POLL: Should councils axe cash parking and go contactless after concern for older drivers?

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Councils across the UK are ditching cash parking machines in favour of going contactless despite concerns around accessibility for older drivers.

A previous study released by the RAC found that one in five drivers have noticed their local authorities forcing them to pay using mobile phone apps instead of coins.

Last year’s report found London was the most affected region while other cities such as Newcastle and Brighton plan to go all digital.

However, the previous poll found there was anger among elderly road users who feel they are being forced out of their city centres.

​​Almost three-quarters of 65-year-olds participating in the survey admitted they were angry over the move while one in five felt discriminated against.

It is understood the recent surge in removals is down to the phasing out of the 3G mobile network which many parking metres run on.

It leaves councils with a difficult decision to spend money on replacing the machines with better technology or getting rid of them completely.

Neil Worth, chief executive at GEM Motoring Assist, has previously warned many road users did not have access to the technology needed to keep up.

Statistics from Careline claim only 80 percent of people over the age of 65 own a smartphone while 55 percent of those over 75 use the internet.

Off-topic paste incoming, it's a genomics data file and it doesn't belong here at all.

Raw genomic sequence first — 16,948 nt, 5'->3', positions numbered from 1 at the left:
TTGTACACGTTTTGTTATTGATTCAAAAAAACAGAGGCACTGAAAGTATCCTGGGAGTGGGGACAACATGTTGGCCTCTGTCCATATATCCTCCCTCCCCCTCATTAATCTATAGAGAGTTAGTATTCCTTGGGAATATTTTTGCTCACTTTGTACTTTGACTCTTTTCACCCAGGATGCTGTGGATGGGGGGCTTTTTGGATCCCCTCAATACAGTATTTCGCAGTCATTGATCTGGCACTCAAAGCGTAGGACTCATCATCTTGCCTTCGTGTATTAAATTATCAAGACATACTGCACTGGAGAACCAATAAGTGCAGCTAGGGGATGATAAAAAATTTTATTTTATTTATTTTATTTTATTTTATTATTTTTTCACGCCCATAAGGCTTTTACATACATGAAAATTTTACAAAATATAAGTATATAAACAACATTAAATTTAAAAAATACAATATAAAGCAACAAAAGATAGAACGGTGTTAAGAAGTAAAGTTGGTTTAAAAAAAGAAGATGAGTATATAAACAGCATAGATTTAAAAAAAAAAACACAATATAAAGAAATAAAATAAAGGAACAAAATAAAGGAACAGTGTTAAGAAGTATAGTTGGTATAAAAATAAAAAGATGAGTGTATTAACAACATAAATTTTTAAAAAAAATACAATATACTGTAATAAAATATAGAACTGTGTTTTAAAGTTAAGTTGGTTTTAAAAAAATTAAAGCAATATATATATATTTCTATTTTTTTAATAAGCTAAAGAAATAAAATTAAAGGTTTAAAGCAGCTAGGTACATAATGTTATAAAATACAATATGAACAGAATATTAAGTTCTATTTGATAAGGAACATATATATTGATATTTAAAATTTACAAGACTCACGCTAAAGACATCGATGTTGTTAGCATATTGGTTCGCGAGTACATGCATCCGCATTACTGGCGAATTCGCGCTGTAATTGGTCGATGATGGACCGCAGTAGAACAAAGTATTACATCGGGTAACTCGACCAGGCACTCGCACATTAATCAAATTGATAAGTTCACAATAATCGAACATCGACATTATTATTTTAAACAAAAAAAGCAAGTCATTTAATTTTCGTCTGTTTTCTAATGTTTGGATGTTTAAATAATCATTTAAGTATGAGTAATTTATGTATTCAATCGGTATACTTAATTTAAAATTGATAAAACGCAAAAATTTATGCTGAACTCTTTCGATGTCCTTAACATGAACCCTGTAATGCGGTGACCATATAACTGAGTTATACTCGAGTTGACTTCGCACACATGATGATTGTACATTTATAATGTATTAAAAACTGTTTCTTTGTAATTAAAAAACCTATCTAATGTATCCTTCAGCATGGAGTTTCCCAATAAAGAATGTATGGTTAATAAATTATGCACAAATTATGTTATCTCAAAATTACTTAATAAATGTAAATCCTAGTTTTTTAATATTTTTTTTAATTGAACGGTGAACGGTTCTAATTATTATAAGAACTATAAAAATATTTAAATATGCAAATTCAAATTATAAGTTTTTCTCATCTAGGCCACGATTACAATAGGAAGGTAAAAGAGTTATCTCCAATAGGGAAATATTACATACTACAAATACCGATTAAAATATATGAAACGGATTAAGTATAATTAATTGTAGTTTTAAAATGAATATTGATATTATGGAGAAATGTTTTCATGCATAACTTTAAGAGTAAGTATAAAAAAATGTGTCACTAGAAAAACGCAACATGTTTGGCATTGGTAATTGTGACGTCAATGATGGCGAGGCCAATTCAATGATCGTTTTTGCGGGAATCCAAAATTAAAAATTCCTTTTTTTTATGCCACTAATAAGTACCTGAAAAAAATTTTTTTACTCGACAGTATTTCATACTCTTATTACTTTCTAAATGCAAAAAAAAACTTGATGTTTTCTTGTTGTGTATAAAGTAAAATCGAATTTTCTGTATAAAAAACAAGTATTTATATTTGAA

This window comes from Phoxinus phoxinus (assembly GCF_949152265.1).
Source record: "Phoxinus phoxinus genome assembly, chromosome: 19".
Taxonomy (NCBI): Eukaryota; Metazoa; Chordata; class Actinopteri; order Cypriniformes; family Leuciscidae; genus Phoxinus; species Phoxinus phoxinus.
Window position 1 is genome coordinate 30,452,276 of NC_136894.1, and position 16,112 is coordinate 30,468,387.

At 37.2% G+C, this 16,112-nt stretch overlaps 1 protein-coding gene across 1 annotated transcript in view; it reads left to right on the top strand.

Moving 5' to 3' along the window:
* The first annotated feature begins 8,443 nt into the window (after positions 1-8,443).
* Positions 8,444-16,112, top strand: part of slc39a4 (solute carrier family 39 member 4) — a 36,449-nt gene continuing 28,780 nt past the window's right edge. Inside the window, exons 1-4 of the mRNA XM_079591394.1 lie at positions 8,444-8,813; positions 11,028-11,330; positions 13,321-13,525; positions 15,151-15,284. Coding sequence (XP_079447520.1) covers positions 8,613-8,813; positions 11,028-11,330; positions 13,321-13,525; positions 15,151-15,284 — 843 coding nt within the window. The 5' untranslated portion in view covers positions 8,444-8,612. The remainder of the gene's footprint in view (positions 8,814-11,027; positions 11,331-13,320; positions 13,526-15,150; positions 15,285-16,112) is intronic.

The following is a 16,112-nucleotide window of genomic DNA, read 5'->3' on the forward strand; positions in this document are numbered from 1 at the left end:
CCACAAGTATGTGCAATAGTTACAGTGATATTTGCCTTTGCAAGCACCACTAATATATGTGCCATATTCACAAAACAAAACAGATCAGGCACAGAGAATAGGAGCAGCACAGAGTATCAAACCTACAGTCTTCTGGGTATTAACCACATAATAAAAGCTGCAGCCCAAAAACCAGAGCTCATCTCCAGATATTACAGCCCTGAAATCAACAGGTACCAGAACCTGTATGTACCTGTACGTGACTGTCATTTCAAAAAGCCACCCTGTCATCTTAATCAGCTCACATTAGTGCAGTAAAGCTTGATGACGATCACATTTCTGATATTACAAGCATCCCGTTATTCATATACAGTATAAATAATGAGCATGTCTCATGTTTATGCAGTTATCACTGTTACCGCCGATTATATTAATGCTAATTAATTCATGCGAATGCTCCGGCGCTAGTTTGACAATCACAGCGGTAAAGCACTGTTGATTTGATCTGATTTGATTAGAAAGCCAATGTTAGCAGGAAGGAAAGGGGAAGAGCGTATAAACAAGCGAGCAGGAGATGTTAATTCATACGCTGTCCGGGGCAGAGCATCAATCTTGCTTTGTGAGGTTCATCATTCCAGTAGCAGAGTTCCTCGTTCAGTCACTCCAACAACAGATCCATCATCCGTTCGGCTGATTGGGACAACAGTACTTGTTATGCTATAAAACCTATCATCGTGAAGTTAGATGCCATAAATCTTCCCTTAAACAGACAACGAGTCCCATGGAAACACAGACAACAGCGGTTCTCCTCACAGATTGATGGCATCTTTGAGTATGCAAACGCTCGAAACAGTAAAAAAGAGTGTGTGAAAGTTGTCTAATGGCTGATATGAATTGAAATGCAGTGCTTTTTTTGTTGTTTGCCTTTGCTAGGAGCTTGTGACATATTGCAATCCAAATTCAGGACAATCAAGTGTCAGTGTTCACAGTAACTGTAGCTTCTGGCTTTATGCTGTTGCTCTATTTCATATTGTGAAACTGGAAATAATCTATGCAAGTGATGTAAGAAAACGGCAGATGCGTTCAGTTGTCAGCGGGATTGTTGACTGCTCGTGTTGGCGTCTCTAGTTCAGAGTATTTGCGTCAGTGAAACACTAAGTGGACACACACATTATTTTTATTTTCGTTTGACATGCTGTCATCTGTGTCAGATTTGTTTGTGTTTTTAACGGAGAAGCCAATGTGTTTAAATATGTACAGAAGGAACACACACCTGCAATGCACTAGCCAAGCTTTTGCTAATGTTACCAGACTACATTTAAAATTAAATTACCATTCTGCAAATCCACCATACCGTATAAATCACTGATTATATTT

Neil said: “Not everyone has a smartphone, so it is simply not right that parking in our town centres and high streets should be available only to those who do have one.

“It seems a clear case of discrimination against those who cannot – or would rather not – switch to app-based payments.”

Over the summer, the ​​Department for Levelling Up, Housing and Communities said councils had a “duty to ensure that they do not discriminate”. 

Conservative MP Greg Smith, a member of the Transport Select Committee also warned councils should not be “ripping off” road users.

RAC spokesman Rod Dennis previously said: “To make the cheapest parking available only to those that use apps is nothing short of discriminatory.

“While there’s no denying that parking apps can make drivers’ lives easier, as everyone with a mobile phone knows the technology is far from infallible – if the signal fails or isn’t strong enough, this leaves drivers who have made every effort to pay to park in an impossible position.

“It can’t be right that those who find themselves in this situation, or who struggle with technology in the first place, end up having to pay more just to park their cars.”



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